When normal mating cannot be accomplished it may be that the bitch is not ready to breed or has passed her acceptance period. In either case, she is unlikely to conceive by rape or artificial breeding. A bitch may have a vaginal opening inadequate to accept the male. Or she may have a structural weakness that causes her to collapse with the weight of the male. She may also have a false heat: she will have normal signs of bleeding and swelling but not as pronounced as with a normal heat. Moreover, she is not as receptive to a male. As she does not ovulate, neither normal nor artificial breeding will produce pops.
All too often a prized show bitch will be shipped a thousand miles to be bred to a famous stud only to come into a normal heat two months later. Although there are many tests to determine the proper time to breed a bitch, the only one worth much is that performed by a veterinarian. Vaginal material is stained and studied under a microscope; at ovulation, cell changes are observed that indicate the proper time for orating. A female usually ovulates at the same time in subsequent heat periods.
Of course, a problem in accomplishing a mating may be due to the male. He may have weak hindquarters or he may have infections that dampen his desire and prevent the act. Or, in the presence of strangers, he may not even try. Some males have a web or tendon-like tissue from the tip of the penis back up the sheath that causes great discomfort with an erection. This web may be snipped to correct the problem. Some breeders have had their bitches artificially inseminated for so many generations some of their offspring seem to lose the sex drive. There are few redeeming features of and few cases in which artificial insemination can be justified. When performed properly on dogs that have been produced from natural mating the success rate is almost as good.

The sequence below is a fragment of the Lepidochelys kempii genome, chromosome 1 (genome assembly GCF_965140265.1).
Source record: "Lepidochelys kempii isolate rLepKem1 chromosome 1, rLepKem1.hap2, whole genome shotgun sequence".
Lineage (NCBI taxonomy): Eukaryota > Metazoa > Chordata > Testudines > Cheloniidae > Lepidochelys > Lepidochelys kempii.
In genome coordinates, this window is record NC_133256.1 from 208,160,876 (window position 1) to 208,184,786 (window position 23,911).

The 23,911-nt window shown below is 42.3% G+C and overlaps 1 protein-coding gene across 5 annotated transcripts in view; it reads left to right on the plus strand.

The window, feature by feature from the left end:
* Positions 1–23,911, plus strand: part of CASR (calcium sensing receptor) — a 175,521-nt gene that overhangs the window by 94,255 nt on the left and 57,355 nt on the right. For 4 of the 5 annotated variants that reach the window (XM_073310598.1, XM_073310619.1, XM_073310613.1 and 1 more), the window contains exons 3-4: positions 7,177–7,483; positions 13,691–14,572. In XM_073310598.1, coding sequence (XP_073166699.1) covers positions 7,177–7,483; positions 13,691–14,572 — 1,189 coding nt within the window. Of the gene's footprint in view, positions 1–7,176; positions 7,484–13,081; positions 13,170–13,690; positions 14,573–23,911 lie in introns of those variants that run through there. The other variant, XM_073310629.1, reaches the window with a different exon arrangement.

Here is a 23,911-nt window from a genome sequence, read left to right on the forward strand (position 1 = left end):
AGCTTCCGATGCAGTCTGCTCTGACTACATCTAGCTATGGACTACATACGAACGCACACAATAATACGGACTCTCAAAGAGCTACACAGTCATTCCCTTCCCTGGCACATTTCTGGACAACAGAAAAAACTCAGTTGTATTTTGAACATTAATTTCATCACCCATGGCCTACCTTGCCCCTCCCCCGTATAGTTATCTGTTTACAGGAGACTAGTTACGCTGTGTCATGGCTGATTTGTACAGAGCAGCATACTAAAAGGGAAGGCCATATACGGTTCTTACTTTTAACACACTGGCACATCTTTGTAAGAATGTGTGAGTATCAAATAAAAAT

But owners usually request help when help is not in the best interest of future generations. One exception may be the selective bitch that will permit only a male of her liking to mate with her. The neighbor’s mutt passes muster but not the famous international champion you would like to sire her puppies. Another possible acceptance situation for artificial breeding is when dogs are virgins. It is always wise to mate a virgin bitch with a male that has had at least one mating experience before or to use a virgin male only when the female has had a successful orating previously.
After the female’s ova have been fertilized, they nest against the uterine wall. As they grow, each fetus is surrounded by amniotic fluid which is enclosed in an amniotic sac. Each has a placenta attached to the lining of the uterus from which nourishment is carried to the fetus through the navel.
It is difficult to predict the size of a litter from the appearance of a pregnant dog. If she is very large, it may mean that she is carrying a small litter of large young or that she is carrying a large litter of small young. X-rays are the only dependable means of determining the number, and they are easily employed if advisable.
See more: Dog Cough